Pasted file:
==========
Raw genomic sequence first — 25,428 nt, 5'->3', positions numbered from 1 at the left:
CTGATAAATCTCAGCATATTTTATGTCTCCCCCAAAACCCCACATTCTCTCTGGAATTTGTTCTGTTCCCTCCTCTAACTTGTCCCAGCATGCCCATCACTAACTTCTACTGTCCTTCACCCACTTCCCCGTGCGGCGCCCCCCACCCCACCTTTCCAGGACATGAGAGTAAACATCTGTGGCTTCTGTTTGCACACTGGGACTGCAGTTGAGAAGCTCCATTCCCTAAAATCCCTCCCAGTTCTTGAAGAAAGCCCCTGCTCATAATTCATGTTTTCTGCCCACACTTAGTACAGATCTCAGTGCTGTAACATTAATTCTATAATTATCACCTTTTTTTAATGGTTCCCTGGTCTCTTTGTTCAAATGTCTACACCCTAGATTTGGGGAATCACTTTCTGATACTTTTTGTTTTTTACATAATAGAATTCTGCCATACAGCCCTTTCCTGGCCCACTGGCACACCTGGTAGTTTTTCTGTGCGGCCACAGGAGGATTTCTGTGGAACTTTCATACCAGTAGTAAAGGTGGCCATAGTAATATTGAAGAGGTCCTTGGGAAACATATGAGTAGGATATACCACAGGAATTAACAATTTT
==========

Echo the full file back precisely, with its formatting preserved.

Raw genomic sequence first — 25,428 nt, 5'->3', positions numbered from 1 at the left:
CTGATAAATCTCAGCATATTTTATGTCTCCCCCAAAACCCCACATTCTCTCTGGAATTTGTTCTGTTCCCTCCTCTAACTTGTCCCAGCATGCCCATCACTAACTTCTACTGTCCTTCACCCACTTCCCCGTGCGGCGCCCCCCACCCCACCTTTCCAGGACATGAGAGTAAACATCTGTGGCTTCTGTTTGCACACTGGGACTGCAGTTGAGAAGCTCCATTCCCTAAAATCCCTCCCAGTTCTTGAAGAAAGCCCCTGCTCATAATTCATGTTTTCTGCCCACACTTAGTACAGATCTCAGTGCTGTAACATTAATTCTATAATTATCACCTTTTTTTAATGGTTCCCTGGTCTCTTTGTTCAAATGTCTACACCCTAGATTTGGGGAATCACTTTCTGATACTTTTTGTTTTTTACATAATAGAATTCTGCCATACAGCCCTTTCCTGGCCCACTGGCACACCTGGTAGTTTTTCTGTGCGGCCACAGGAGGATTTCTGTGGAACTTTCATACCAGTAGTAAAGGTGGCCATAGTAATATTGAAGAGGTCCTTGGGAAACATATGAGTAGGATATACCACAGGAATTAACAATTTT